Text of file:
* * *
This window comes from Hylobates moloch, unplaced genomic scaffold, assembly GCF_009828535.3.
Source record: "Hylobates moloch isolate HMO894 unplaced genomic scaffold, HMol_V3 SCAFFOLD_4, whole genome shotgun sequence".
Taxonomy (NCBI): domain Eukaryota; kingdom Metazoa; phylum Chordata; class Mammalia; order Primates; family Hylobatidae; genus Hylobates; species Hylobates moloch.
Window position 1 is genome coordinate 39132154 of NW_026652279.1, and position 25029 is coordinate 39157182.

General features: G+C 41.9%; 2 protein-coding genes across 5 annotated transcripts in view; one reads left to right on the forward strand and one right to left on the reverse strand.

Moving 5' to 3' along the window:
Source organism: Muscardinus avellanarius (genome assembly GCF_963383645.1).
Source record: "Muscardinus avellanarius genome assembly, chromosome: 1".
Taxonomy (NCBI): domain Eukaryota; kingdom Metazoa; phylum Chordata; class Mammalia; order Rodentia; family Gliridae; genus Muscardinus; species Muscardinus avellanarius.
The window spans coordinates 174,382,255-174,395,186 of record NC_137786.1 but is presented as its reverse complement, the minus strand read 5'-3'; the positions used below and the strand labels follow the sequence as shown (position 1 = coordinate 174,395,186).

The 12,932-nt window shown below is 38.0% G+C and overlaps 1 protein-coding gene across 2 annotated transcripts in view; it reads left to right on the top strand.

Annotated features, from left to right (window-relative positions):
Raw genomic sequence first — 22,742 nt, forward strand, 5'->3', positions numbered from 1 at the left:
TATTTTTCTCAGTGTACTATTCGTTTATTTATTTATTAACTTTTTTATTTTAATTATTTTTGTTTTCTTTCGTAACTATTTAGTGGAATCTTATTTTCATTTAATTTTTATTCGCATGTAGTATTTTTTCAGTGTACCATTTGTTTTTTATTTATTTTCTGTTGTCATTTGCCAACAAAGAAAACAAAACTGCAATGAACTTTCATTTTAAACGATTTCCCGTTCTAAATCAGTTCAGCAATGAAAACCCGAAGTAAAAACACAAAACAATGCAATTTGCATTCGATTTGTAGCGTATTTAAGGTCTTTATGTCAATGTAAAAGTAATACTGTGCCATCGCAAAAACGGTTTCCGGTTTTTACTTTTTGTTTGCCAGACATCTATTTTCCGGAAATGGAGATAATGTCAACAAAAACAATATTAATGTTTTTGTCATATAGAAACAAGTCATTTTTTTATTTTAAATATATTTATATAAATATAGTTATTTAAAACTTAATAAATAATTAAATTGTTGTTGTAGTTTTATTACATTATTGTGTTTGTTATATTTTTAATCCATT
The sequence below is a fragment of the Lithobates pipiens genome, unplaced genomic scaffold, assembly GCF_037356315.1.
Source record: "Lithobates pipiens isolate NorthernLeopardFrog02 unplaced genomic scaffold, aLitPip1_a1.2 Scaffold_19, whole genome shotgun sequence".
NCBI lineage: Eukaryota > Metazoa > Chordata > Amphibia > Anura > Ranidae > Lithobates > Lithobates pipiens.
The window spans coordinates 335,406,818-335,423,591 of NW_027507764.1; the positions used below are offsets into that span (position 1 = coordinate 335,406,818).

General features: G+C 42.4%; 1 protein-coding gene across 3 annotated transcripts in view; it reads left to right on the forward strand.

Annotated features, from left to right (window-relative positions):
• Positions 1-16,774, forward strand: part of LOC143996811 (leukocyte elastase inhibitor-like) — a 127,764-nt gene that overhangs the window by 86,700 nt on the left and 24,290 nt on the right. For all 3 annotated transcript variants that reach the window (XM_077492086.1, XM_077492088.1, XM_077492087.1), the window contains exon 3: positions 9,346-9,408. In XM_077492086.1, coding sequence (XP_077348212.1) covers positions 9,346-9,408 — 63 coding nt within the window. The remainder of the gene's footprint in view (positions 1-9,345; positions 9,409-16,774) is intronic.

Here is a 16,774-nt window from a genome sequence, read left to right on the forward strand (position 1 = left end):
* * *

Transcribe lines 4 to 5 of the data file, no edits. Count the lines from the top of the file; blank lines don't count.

Window position 1 is genome coordinate 39132154 of NW_026652279.1, and position 25029 is coordinate 39157182.

General features: G+C 41.9%; 2 protein-coding genes across 5 annotated transcripts in view; one reads left to right on the forward strand and one right to left on the reverse strand.